In contrast to Berners-Lee, Michael Lewis is concerned less with the structure of the World Wide Web than he is with a man who made it more accessible for millions of people. In The New New Thing, Lewis tells the story of Jim Clark, the manic creative genius behind Silicon Valley legends like Silicon Graphics and Netscape. It begins with an improbable cruise upon a storm-tossed, experimental yacht, and ends with the promise of still more to come from an indomitable, mercurial innovator.

Jim Clark’s yacht, the Hyperion, serves as the symbol for Jim Clark’s never-ending quest for what Lewis calls “the new new thing.” For someone like Clark, the new thing is already old hat; once a concept is conceived, Clark leaves it to others to sort out the details while he moves on to the next wave.

Take, for example, Clark’s creation of the Geometry Engine, a computer chip he developed that made 3D computer graphics possible. It led to the formation of Clark’s company, Silicon Graphics, along with the new science of computer-assisted design and even the special effects in many Hollywood films. But almost as soon as Silicon Graphics was off and running, Clark recognized that the $70,000.00 SG workstations would soon be made obsolete by faster generations of much cheaper home PCs. But Clark made enough money from Silicon Graphics to start up Netscape, the company that triggered the Internet boom on Wall Street – before it had even created a single product. Similarly, once Netscape was off and running, Clark moved on to Healtheon, his vision of a system that would eliminate the teeming middlemen between doctors and patients.

Through the story, Clark works on Hyperion, his massive, computer-controlled yacht, a 154-foot beast with an astounding 197 foot tall mast – among the tallest, if not the tallest, in the world. But at book’s end, after making only a single transatlantic journey, Clark is already tired of his technological marvel and working on the next new new thing.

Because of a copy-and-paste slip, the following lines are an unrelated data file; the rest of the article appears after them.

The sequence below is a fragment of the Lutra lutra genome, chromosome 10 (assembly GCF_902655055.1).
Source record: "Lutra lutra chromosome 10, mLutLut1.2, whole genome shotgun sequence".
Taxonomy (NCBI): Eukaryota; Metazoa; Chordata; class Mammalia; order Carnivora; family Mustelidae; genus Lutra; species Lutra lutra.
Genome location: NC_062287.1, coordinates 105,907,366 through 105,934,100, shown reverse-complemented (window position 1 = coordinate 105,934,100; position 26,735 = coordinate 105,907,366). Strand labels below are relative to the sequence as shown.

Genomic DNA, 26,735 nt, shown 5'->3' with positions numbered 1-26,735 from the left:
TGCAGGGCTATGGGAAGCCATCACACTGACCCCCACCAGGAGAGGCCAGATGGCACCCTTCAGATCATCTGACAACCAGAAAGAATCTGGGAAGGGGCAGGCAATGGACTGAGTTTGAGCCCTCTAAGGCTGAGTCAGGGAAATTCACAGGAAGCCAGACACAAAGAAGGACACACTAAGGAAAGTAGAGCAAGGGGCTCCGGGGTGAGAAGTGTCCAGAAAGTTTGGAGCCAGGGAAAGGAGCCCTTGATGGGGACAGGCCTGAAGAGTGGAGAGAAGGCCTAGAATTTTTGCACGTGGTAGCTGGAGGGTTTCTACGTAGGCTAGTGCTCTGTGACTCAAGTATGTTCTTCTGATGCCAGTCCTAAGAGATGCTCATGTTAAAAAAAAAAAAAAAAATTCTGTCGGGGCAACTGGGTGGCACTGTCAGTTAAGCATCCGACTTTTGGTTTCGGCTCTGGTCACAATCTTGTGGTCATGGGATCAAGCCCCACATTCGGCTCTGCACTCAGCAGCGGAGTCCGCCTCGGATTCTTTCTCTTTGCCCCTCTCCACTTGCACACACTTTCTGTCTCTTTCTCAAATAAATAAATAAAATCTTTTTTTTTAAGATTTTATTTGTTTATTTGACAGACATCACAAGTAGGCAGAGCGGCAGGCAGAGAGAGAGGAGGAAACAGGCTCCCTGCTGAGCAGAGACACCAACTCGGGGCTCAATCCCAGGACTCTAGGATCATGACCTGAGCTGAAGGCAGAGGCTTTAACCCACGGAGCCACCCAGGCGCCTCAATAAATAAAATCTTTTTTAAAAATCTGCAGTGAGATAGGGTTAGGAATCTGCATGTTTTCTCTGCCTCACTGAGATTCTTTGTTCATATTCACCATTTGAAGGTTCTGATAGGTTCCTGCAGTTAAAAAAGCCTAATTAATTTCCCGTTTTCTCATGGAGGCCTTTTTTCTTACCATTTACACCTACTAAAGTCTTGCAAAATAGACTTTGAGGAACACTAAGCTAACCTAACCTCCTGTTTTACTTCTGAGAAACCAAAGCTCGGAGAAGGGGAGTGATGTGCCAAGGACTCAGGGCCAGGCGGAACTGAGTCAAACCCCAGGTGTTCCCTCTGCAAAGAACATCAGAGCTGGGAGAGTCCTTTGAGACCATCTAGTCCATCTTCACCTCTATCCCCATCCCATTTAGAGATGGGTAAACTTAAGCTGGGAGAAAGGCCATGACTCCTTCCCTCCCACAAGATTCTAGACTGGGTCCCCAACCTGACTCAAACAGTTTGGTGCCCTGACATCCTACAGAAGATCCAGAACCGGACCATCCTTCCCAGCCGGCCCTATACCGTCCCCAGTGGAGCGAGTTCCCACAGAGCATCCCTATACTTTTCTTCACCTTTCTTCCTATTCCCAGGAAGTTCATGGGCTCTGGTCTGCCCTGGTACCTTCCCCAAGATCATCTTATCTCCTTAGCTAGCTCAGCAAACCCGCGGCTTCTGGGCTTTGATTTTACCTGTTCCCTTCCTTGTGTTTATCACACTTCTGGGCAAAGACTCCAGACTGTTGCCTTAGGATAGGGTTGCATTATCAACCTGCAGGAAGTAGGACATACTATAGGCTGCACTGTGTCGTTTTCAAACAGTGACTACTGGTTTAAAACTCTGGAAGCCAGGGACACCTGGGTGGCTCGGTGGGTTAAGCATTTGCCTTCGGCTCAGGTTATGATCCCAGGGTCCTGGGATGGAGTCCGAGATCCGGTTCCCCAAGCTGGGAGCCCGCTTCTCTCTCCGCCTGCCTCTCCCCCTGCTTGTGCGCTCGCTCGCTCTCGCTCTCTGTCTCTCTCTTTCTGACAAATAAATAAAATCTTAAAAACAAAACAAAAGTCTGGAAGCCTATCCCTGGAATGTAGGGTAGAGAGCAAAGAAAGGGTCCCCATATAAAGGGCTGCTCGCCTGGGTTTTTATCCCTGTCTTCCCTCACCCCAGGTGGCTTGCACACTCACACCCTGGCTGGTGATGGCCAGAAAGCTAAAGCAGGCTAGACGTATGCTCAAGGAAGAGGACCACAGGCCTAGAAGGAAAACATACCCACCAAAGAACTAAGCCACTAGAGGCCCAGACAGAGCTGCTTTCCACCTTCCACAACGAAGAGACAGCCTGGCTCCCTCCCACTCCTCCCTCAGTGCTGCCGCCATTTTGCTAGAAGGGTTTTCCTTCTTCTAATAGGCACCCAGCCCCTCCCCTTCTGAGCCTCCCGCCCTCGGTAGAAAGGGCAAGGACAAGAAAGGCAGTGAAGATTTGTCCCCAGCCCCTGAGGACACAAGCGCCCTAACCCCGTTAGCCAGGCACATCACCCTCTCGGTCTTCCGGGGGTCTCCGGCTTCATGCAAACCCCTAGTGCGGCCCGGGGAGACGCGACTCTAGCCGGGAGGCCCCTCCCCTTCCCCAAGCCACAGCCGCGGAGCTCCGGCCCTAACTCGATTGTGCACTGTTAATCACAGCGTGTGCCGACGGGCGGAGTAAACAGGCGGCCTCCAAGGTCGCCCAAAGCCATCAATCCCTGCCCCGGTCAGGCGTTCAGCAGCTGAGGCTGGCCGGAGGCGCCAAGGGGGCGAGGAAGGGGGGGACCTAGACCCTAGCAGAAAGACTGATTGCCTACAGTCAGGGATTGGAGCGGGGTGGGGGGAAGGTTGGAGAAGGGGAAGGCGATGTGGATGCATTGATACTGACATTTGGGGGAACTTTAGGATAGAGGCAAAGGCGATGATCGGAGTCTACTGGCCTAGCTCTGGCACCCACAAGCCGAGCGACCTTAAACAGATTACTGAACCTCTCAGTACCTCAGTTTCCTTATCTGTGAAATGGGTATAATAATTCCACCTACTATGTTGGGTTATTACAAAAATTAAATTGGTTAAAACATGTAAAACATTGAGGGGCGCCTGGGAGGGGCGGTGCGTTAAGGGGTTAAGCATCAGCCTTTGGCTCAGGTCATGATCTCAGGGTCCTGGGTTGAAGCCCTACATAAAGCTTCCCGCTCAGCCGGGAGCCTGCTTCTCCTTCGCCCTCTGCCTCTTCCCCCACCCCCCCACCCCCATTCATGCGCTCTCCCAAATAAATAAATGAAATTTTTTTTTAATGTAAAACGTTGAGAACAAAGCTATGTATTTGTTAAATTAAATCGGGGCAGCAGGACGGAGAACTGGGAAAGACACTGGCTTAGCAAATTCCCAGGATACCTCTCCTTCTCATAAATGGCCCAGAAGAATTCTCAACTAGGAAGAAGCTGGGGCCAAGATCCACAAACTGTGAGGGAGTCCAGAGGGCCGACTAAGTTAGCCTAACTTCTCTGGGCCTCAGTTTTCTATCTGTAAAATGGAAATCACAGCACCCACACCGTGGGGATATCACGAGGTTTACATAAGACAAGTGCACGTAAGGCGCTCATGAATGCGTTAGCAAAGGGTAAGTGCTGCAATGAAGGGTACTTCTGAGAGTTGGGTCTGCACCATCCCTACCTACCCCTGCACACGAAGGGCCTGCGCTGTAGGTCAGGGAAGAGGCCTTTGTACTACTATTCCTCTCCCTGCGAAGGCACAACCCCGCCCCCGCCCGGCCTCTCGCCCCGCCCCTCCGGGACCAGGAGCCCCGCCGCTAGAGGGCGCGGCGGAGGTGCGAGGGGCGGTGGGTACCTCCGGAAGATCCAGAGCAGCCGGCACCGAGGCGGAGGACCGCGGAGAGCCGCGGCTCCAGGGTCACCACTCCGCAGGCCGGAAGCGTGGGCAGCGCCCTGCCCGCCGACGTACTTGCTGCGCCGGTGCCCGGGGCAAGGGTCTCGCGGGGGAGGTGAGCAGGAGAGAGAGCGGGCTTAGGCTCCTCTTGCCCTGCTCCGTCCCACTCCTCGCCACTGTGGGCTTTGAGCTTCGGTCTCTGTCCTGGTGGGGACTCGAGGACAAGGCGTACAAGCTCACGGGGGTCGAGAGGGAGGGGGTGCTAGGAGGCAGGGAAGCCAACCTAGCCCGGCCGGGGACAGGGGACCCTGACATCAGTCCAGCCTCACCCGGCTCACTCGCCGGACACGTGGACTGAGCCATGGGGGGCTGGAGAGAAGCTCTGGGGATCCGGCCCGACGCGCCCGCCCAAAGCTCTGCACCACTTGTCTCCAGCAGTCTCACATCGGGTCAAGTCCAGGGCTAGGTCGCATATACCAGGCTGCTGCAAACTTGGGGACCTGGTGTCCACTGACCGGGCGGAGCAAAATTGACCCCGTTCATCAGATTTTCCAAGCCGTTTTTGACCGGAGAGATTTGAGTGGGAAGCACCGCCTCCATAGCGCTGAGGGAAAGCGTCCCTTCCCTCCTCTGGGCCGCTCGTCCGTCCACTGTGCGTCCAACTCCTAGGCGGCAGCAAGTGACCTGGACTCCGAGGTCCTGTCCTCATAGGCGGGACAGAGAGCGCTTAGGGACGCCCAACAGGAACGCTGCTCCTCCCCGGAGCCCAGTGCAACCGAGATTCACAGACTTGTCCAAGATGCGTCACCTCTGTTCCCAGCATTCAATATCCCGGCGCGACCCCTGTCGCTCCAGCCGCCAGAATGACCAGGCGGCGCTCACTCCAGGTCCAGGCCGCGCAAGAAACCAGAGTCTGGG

Clark’s ventures have made him a multibillionaire- Silicon Graphics, Netscape, and Healtheon were all valued in the billions of dollars - and yet, it isn’t enough. Though Lewis makes it clear that Clark likes money – a lot – one gets the sense that more important than the wealth is the feeling Clark gets from exploring the fringe, from standing at the bow of a ship that dances at the dangerous but lucrative edge of the world. Behind him, Clark leaves equal amounts of wreckage and prosperity – Silicon Graphics and Netscape have each fallen on hard times, but his loyal associates became rich men in his wake, and the Web became much easier to use thanks to Netscape’s better browsers. The ultimate success of Healtheon – now WebMD – hasn’t been determined yet. It will be interesting to see if Clark’s latest venture follows the established pattern of titanic boom followed by relative obscurity.

Lewis spins an engaging story that I found difficult to interrupt. His prose is unpretentious but rich with humanity; each character, from the iconic Clark to his cadre of sometimes bewildered but brilliant followers, is drawn with precise, elegant strokes.

Webs Within Webs
When I finished these two books, I was struck by how the experience of reading them underscored the web-like structure of the world we live in. Marc Andreessen, co-creator of the early web browser, Mosaic, appears in both books, as does, unsurprisingly, Jim Clark. The Netscape vs. Microsoft conflict is mentioned in both books, as is the Microsoft antitrust suit. (John Gutfreund, the central player in Lewis’ earlier work, Liar’s Poker, makes a brief cameo appearance in The New New Thing, standing Clark up when the executive journeys to New York to pitch Silicon Graphics as a publicly traded company.) But the similar stories are far from redundant. Each narrative is an essential strand in the tale of the Web, adding context and depth.

By far the best thing about the Web story is that we, too, each weave our own distinctive strands into it; we, too, are part of the story, with the ability, through email, newsgroup discussions, and our own personal WebPages, to build the kind of Web we want. Will it be a monument to human creativity and understanding…or an elitist ivory tower denied to the masses? Whatever the outcome, one thing is certain: the Web is here to stay.